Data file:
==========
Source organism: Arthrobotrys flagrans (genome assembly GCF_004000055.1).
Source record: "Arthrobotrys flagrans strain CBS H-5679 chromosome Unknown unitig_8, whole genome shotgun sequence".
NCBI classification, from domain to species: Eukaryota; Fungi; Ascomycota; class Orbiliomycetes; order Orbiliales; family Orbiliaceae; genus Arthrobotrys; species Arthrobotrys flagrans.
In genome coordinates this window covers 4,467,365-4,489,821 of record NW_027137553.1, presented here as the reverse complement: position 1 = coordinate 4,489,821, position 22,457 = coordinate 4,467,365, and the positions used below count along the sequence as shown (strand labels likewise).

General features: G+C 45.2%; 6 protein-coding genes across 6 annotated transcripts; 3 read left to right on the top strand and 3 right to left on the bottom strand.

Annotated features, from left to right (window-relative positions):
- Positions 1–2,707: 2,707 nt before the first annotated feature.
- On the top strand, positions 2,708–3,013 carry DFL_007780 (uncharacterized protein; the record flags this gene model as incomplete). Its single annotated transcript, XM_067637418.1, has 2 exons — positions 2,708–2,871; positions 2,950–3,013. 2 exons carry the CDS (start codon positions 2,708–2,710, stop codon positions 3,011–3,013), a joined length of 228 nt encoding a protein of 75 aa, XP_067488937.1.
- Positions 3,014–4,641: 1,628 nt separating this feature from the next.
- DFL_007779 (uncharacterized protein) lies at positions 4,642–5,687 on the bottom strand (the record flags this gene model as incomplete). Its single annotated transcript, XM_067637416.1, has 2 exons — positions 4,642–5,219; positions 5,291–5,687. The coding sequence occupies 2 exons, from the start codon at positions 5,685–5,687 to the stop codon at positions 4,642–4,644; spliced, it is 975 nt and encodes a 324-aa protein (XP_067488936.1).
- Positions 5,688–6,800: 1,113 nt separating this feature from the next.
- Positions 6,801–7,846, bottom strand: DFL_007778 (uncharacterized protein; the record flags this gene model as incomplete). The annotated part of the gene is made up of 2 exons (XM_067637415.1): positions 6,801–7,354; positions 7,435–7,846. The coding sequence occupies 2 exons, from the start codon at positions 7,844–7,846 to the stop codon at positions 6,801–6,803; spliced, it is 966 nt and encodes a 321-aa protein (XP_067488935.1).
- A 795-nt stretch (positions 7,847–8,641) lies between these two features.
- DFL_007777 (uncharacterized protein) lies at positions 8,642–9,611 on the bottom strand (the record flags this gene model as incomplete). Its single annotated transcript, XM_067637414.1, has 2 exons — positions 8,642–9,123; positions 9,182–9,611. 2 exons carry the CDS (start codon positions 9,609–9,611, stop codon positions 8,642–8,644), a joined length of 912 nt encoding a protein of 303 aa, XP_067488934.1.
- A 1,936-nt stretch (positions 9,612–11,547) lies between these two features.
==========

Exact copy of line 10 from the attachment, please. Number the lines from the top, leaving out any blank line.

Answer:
- DFL_007779 (uncharacterized protein) lies at positions 4,642–5,687 on the bottom strand (the record flags this gene model as incomplete). Its single annotated transcript, XM_067637416.1, has 2 exons — positions 4,642–5,219; positions 5,291–5,687. The coding sequence occupies 2 exons, from the start codon at positions 5,685–5,687 to the stop codon at positions 4,642–4,644; spliced, it is 975 nt and encodes a 324-aa protein (XP_067488936.1).